For my birthday, LCP, my daughter, gave me a trip to Puerto Vallarta, using her mileage points. She flew from SJC to SNA, and I flew from PHX to SNA. Meeting in the middle, we then traveled together to Puerto Vallarta, Mexico.
On the first leg, flying SWA, I had A37. I chose an aisle seat in a 3-seat row where a man was already sitting by the window, and as the plane began to fill, a flight attendant announced it was a full flight. Minutes before the plane’s doors were closed, a woman asked me if she could sit in the middle seat next to me. I stood up, allowing her to move past me into the seat. As she shoved her carry-on under the seat in front of her, I noticed she, too, carried a black pack. I commented, smiling, “nice backpack, that’s the only way to go.”
She responded, “yes, a purse doesn’t work for me.”
It doesn’t work for me either.
We began a conversation that lasted the duration of the 55-minute flight to SNA.
“I have my work and personal stuff plus my daughter – who I take everywhere with me when I can – so I need a bag to carry it all.”
She has a daughter, too.
I used to take my daughters to work when they were young. Instead of play dates, we had work dates. We needed our load to be light, too, and a purse was extra baggage.
I got an SWA drink coupon out of my backpack and offered one to her. She said, “no, thank you, I have one of my own, but I’d like to have a drink with you. Is it bad to drink this early in the morning?”
Don’t worry about what other’s think – if you want a drink, have a drink.
I felt like her mother.
She told me about her job – that she works for an organic food brokerage company. During her pregnancy with her daughter, she was exhausted, stocking shelves and doing manual labor at a local organic grocery store. She worked 14 hour days. Her body ached, and her legs swelled from her pregnancy. She was a mess, worrying about how she’d be able to sustain this pace after her child’s birth. One day, while stocking shelves, a man approached her, asking if she’d be interested in a sales position with his company. He said, “you have a twinkle in your eye, and I know you’d be great.”
She was dumbfounded – how could this happen? A stranger randomly hired her, and now she has this great job that allows her to travel, and often, when in-state, with her daughter – she says, it was God.
She told me about her travels all over southern Arizona, her work territory. Often she takes her daughter, who sits in her car seat in the backseat of her car. They talk about the beauty of the desert (she says, Patagonia is awesome right now!) and try local restaurants, together. She mentioned a great pizza place in Sierra Vista, and I mentioned I’d recently been to a great, pizza place in Florence. She related that she goes to Florence quite a bit. I told her the only thing I knew about Florence, before finding the pizza place via Yelp, was the prison that’s there. She said, “yes, I actually have a friend who’s in that prison who I try to visit pretty regularly.”
I asked what the charge is –
Armed robbery and car theft.
“He likes to fight, so he’s in trouble quite a bit. Lots of times I don’t get to see him during prison visitation because he’s being disciplined.”
I asked her how she knows him.
“We lived together throughout our childhoods – so he’s like a brother. Our parents were meth addicts – 3 couples and their children lived with my parents. When the parents would go on drug binges, we children would be handcuffed to a metal pole for hours. We were forced to do meth at around age 11, and there were times that we’d be up for 6 days straight, tweaking. It’s weird though when our parents would disappear, we’d sneak up to the top of this hill near our house and just hang out – we felt like we were good. It was in those moments that I’d talk to God, and know that everything would be OK, that He would take care of me.”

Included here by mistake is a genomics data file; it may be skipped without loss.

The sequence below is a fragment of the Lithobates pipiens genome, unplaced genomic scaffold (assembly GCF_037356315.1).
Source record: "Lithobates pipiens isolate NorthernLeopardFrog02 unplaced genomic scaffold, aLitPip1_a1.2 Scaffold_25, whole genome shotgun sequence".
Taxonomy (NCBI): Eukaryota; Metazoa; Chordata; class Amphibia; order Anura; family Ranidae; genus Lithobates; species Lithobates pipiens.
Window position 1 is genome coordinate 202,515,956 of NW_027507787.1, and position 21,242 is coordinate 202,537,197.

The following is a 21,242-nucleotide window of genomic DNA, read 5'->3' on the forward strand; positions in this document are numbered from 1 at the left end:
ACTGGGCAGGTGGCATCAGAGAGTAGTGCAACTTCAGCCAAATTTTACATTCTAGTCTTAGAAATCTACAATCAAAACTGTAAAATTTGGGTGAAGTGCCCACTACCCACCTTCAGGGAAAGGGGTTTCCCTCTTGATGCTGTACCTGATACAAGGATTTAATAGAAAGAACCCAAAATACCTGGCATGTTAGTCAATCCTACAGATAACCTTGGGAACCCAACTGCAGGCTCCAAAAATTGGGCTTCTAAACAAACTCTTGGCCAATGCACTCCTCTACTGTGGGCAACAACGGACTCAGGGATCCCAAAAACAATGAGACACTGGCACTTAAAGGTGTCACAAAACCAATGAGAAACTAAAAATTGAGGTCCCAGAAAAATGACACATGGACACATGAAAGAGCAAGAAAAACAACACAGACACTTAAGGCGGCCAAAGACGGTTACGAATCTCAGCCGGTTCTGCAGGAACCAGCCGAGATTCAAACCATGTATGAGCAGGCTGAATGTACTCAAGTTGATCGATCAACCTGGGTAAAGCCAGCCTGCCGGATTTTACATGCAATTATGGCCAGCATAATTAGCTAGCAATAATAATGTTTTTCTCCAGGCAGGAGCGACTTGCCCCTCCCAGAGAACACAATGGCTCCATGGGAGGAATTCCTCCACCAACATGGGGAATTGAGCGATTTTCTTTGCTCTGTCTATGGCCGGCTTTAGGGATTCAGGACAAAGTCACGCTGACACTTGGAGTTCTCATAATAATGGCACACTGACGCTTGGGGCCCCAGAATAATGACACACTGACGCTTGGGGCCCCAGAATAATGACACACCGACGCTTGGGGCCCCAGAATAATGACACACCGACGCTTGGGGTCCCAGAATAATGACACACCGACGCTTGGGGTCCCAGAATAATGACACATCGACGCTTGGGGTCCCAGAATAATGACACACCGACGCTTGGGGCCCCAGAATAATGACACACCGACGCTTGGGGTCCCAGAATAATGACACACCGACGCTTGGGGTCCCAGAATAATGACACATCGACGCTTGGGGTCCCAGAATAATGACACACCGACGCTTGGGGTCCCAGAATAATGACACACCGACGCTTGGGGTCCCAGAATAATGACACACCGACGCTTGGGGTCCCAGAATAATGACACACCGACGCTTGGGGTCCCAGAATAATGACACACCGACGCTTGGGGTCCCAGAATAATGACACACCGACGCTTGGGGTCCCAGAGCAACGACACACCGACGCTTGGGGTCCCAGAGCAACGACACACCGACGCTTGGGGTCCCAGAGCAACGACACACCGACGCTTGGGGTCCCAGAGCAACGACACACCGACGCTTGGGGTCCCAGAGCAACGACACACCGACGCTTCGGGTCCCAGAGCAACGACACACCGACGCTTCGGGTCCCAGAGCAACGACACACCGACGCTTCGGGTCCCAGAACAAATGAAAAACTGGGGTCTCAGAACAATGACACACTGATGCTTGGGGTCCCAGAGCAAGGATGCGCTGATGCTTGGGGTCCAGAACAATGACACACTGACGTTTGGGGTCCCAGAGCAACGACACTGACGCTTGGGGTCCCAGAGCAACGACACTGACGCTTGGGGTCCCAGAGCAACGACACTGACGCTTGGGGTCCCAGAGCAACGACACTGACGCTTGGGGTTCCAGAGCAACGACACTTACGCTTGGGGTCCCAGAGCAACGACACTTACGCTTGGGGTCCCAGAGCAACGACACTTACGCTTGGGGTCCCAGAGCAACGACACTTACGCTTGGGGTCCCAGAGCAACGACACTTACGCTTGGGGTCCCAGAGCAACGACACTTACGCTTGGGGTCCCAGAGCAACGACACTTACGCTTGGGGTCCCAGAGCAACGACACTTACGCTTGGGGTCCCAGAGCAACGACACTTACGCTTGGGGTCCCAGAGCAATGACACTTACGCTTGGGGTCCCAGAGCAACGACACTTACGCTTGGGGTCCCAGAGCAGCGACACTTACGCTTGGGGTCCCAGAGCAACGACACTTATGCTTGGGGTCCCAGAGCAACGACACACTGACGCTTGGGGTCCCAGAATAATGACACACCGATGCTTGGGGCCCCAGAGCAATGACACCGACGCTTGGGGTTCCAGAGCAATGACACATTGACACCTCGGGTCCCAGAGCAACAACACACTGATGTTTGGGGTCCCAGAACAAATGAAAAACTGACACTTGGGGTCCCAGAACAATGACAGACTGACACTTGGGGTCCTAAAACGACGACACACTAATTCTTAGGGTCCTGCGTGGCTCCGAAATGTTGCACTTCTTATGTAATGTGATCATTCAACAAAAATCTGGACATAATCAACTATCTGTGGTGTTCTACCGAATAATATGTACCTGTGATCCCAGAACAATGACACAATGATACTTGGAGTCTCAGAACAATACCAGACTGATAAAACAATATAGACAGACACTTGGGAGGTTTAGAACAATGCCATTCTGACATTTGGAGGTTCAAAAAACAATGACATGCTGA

The children of meth-addicted parents craving love from mothers and fathers, only to be shackled to a metal post and abandoned for their parents’ highs.
“Just yesterday I had work that took me back home – I visited my mother, who’s still using. I had to tell her that she couldn’t take care of my daughter. She was outraged. I left with her being mad.”
You don’t have to feel guilty for leaving your mother yesterday. You can love her, but you can’t fix her. The drugs are her daughter, not you. She’s attentive to the meth, but you’ve been abused. You can’t return to your abuser and allow it to infect you. As you love your own child today, you’re clean and sharing the beauty of this world with her. Who knows – but I’d put money on it– your daughter will be taking you on a trip when she grows up and is out on her own. She’ll be meeting you half way and helping you carry the load because you’re deserving. You share hard work, respect, and love, and with that cocktail, healthy relationships are born and nourished.
We each have our own drink coupons and mileage points – our own culminations of life experiences and influences. Not all comes free – some of us have had to pay and to sacrifice enormously and to learn really hard lessons the hard way. However, finding happiness through goodness is free, as is trusting we’re never alone.
Don’t sweat the small stuff.
Be a good mother. Be a good daughter. Be a good father. Be a good son. Make a new friend or visit an old friend who needs reminding of the good in the world.
Change the world by changing the cycle. Rejoice when it’s awesome and believe
Good can come from the weirdest places, like sharing a drink on an airplane flight before 9 –
Life exists beyond the handcuffs –
Those cuffs make both prisoners and earth angels.
As children, we often have little choice,
but as adults, we choose.
Growing up and old has its perks –
Drink in these moments.